Dozens of people have been killed and hundreds jailed since Juan Orlando Hernandez was declared the winner of the November 26 run-off election.
A November vote which was marred by accusations of electoral fraud sparks protests in Honduras as the country prepares for a national strike ahead of the inauguration ceremony for President Juan Orlando Hernandez.
Tens of thousands of people supporting the Opposition Alliance Against the Dictatorship protested calling for opposition leader Salvador Nasralla, to be named the election winner as they believe the vote was fraudulent.
Salvador Nasralla conceded shortly after Honduras' key ally Washington endorsed President Juan Orlando Hernandez's re-election, following a month of sometimes deadly street clashes.
The United States appears to endorse a win for President Juan Orlando Hernandez, a 49-year-old conservative, as a senior US State Department official says Washington so far has not seen anything that alters the final result of the vote.
Following a disputed election victory, Honduran President Juan Orlando Hernandez calls on the opposition to hold talks with his government. But the opposition is demanding a new vote, backed by the Organization of American States.
Honduras President Juan Orlando Hernandez was declared the winner of the disputed presidential election held in late November. But the opposition is calling 'fraud', and the Organization of American States wants a re-run.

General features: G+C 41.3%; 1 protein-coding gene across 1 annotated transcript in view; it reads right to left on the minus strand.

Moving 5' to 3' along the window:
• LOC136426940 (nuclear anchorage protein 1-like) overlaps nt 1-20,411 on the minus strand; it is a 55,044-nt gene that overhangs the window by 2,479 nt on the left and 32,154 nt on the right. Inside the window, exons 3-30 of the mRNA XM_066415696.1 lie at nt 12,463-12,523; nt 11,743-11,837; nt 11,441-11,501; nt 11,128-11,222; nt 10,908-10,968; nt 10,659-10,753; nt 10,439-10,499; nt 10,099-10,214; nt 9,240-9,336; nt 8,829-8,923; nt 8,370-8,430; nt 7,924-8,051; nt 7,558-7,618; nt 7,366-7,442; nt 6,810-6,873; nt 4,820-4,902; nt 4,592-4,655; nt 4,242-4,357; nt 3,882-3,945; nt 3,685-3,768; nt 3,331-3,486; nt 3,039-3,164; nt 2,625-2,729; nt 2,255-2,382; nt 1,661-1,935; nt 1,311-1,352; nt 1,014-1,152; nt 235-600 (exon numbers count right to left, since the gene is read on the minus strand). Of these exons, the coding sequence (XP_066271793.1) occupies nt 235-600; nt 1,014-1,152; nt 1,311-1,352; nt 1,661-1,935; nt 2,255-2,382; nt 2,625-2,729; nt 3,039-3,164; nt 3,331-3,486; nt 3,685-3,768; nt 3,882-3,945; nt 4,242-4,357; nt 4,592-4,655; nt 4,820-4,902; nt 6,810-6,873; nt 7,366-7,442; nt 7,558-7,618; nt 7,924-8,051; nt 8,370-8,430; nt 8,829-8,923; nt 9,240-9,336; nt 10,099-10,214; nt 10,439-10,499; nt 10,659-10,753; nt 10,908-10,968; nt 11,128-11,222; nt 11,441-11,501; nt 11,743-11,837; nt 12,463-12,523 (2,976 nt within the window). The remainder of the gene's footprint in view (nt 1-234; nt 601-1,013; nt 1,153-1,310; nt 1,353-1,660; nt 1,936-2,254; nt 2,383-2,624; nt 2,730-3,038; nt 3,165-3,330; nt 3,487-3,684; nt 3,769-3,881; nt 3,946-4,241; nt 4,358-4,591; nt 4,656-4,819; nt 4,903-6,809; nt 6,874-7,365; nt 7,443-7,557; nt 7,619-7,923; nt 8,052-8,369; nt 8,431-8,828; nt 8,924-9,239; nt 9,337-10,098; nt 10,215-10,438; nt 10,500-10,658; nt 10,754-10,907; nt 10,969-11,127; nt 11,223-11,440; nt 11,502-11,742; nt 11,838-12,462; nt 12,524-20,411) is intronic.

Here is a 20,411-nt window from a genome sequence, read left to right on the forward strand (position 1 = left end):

In a partial recount of 4,753 ballot boxes, the conservative Hernandez won 50.1 percent of the votes, against some 31.5 percent for his rival Salvador Nasralla.
The 26 November general election has plunged the country into a political crisis following claims of fraud from the opposition candidate Nasralla and violence on the streets.
Opposition demands a full recount of votes in a presidential election held a week ago that has triggered a crisis amid claims of fraud and street protests in Honduras.
The controversial election results in Honduras threaten to derail the positive developments the country has experienced in recent years.
Former Bolivian President Jorge Quiroga and head of the OAS mission to Honduras says that electoral authorities should carry out a wider recount after a ballot count pointed to a win for incumbent Juan Orlando Hernandez.
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